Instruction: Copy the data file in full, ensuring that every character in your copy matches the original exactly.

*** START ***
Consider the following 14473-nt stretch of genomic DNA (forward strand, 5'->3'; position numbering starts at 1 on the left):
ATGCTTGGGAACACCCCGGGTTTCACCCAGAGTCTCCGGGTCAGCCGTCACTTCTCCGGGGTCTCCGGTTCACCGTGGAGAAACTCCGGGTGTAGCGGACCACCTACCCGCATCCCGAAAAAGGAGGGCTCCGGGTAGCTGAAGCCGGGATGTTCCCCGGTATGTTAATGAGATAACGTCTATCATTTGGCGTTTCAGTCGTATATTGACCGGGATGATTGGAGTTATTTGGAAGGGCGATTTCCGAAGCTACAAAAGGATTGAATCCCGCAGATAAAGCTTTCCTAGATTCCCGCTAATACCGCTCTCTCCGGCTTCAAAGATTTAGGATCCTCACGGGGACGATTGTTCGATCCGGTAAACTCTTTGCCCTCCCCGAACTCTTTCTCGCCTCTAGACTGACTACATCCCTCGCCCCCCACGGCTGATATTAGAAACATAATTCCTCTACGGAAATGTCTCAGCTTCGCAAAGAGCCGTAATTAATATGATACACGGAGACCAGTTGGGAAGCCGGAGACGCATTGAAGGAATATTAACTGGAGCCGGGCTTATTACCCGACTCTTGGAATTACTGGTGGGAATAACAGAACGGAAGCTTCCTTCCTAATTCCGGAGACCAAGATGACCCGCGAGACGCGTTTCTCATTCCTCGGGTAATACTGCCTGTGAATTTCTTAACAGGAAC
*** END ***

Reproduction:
Consider the following 14473-nt stretch of genomic DNA (forward strand, 5'->3'; position numbering starts at 1 on the left):
ATGCTTGGGAACACCCCGGGTTTCACCCAGAGTCTCCGGGTCAGCCGTCACTTCTCCGGGGTCTCCGGTTCACCGTGGAGAAACTCCGGGTGTAGCGGACCACCTACCCGCATCCCGAAAAAGGAGGGCTCCGGGTAGCTGAAGCCGGGATGTTCCCCGGTATGTTAATGAGATAACGTCTATCATTTGGCGTTTCAGTCGTATATTGACCGGGATGATTGGAGTTATTTGGAAGGGCGATTTCCGAAGCTACAAAAGGATTGAATCCCGCAGATAAAGCTTTCCTAGATTCCCGCTAATACCGCTCTCTCCGGCTTCAAAGATTTAGGATCCTCACGGGGACGATTGTTCGATCCGGTAAACTCTTTGCCCTCCCCGAACTCTTTCTCGCCTCTAGACTGACTACATCCCTCGCCCCCCACGGCTGATATTAGAAACATAATTCCTCTACGGAAATGTCTCAGCTTCGCAAAGAGCCGTAATTAATATGATACACGGAGACCAGTTGGGAAGCCGGAGACGCATTGAAGGAATATTAACTGGAGCCGGGCTTATTACCCGACTCTTGGAATTACTGGTGGGAATAACAGAACGGAAGCTTCCTTCCTAATTCCGGAGACCAAGATGACCCGCGAGACGCGTTTCTCATTCCTCGGGTAATACTGCCTGTGAATTTCTTAACAGGAAC